Sunday, August 13, 2017

Scarves - shibori, indigo and eco printed



Similar but uniquely different - that's what these several OOAK scarves are about.  I dyed them in indigo using various shibori techniques.  After that, I eco printed them mainly using local eucalyptus which I foraged along with smoke bush which someone gave me.  I love the smoke bush because it adds little black lines and squiggles.



 Add soda ash and thiox to the warm indigo vat.  The PH should be about 10-11.

Here's an example of one of my shibori bundles ready for the indigo pot


Here are the scarves after they were shibori dyed in indigo but before they were eco-printed.  Hard decision to just leave them as is or proceed. 


I let the indigo pieces dry in the sun for several hours.  Then I dipped them in an iron/water solution for 10 seconds, placed the plant material on the scarves, wrapped each scarf in its own rusty iron pipe and tightly wrapped the pipes.

In to the roaster the pipes went to steam for 2.5 hours, turning them every half hour or so and wetting them with a vinegar/water solution.



And the biggest thrill of all is unwrapping the pipes to see what you got!  Like Christmas morning all over again!!!



Friday, August 11, 2017

Poof - It's a Felted Pouf!




Poufs have great utility. As chairs, they can be easily moved around a room to add an extra seat wherever needed. Placed in front of your favorite sofa or chair, they also make a great footrest. They are also used as tabletops, especially if you keep a flat wood surface handy.

My very talented, artist friend Suzanne Currie, owner of Maison42, which features one of a kind high-end unique furnishings, contacted me about creating felted textiles for two large poufs.  She wanted natural colors mainly white with some black, grays, etc. and lots of textures but still comfortable to sit on.  


I had to size up the felted pieces to allow for shrinkage for a finished cushion 27" in diameter plus 7" height around the sides. 


I created the textiles with a base of sheer silk to which I added a layer of merino, another layer of Navajo Churro, another layer of merino and then surface design including bamboo, mulberry bark, sumi ink silks, addition wool and silk fabric.


You can find Suzanne's amazing art HERE.

Suzanne and I are buried in the finished textiles - we are both so happy with the result. Next step was upholstery and voila, the finished poufs are fantastic.

Poof, the felted textiles are now poufs!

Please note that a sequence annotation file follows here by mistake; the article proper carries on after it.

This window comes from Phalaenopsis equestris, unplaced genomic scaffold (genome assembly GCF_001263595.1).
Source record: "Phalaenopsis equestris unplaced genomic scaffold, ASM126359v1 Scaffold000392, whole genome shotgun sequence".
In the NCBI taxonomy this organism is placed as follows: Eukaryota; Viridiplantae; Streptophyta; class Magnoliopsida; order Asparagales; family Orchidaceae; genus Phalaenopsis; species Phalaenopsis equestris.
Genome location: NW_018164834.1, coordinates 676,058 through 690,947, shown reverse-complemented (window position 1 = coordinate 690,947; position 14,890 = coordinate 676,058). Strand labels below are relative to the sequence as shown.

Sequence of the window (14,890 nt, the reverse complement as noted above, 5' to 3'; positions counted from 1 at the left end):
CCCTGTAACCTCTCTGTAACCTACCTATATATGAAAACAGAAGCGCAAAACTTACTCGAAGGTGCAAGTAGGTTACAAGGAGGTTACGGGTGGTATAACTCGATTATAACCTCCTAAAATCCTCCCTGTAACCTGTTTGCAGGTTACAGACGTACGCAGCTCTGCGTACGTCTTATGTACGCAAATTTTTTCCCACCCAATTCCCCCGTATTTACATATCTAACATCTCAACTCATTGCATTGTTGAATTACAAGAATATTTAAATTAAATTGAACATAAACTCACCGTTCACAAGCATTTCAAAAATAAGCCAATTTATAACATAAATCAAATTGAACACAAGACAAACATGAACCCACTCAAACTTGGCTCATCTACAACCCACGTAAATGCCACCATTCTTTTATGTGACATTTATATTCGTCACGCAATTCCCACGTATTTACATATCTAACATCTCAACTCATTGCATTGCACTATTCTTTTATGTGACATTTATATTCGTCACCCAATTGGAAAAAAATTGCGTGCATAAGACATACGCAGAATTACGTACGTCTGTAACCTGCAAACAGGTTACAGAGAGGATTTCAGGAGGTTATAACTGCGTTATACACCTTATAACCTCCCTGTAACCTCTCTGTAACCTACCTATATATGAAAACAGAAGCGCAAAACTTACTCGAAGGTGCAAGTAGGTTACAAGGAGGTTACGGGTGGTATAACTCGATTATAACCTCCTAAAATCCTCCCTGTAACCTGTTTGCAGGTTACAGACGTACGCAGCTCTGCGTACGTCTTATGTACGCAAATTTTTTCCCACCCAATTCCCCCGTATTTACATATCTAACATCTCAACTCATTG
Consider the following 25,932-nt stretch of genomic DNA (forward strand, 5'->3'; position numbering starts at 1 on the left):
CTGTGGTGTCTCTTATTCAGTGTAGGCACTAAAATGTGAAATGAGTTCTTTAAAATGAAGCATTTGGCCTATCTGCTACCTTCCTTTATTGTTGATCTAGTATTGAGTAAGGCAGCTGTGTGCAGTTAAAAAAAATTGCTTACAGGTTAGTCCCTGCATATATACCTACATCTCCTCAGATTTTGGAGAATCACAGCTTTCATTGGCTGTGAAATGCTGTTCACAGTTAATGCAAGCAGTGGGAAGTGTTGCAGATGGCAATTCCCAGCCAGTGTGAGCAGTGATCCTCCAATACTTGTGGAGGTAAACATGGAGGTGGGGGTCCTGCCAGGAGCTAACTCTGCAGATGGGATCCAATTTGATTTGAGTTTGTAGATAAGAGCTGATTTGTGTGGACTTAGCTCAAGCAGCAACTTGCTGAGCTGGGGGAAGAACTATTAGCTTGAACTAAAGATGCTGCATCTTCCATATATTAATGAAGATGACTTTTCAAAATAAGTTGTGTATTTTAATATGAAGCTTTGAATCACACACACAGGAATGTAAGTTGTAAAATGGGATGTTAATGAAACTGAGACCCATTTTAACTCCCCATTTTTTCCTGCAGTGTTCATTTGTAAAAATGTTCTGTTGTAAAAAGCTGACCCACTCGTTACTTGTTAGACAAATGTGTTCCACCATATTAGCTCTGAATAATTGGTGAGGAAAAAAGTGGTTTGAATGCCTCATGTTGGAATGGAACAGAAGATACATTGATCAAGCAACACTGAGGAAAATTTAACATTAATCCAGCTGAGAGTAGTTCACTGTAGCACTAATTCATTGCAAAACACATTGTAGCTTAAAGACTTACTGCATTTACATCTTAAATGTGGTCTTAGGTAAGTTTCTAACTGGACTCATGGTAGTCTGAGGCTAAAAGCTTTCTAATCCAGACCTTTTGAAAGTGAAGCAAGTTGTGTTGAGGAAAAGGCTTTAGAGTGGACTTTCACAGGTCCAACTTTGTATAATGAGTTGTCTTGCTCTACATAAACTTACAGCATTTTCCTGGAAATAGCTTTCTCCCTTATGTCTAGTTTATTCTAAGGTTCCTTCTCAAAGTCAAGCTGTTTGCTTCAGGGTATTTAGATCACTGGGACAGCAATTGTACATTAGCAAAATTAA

Thursday, July 6, 2017

United in Felt - Nuno Felted Seamless Scarf Collars

I love these new capelets or should I call them shawls or how about one piece scarf collars.  

These seamless nuno felted...OK, let's go with scarf collars, are made using a resist and various textiles and fibers that I have bought on my extensive travels such as the mulberry paper from Laos and the wool roving from DHG in Italy. Some of the items, I purchased on-line or bought locally like the recycled silk sari ribbon from India, the Habu stainless steel yarns from Japan, the silkworm cocoons from Thailand, wool from Ireland, and the new and up-cycled textiles sourced in the USA.  

With all the trouble in the world these days, it's a small bit of bliss to see items from around the world come together and meld as one through the felt making process, hence, I'm calling this grouping "United in Felt"

Work in progress using a resist to create a seamless garment.











Sunday, June 4, 2017

Mendfulness - A Worn, Torn and Visibly Mended Nuno Felted Dress

Worn, torn and visibly mended - a sustainable nuno felted reversible dress created without seams using new and recycled silk and cotton fabrics and merino wool roving.  Waxed linen thread was used to stitch and create mendfulness.  Katrina Rodabaugh. wrote about Mendfulness:

We can be mindful. We can be mendful. We can do our very best to leave this fragile planet a little bit better than how we inherited it. 
Mendfulness is about being mindful about mending and repair, but also about being mindful about our relationship to fashion.
It’s about pausing to consider our consumer habits, getting clear on what clothes we like to wear and why, and also embracing wear and tear as a normal and even beautiful process.
It’s a shift from the fashion “trendmill” to make our wardrobe more personal and less perfect.
It’s about applying concepts of mindfulness to fashion


 This dress was created on a resist with two layers of silk, including silk with metal fibers, hand dyed silks and cotton fabrics sandwiched between one layer of super fine wool roving.  The fabrics are both new and upcycled from old clothing.  Pieces on the dress were purposely torn and hand stitched with waxed linen thread to create the feeling of mendfulness.  









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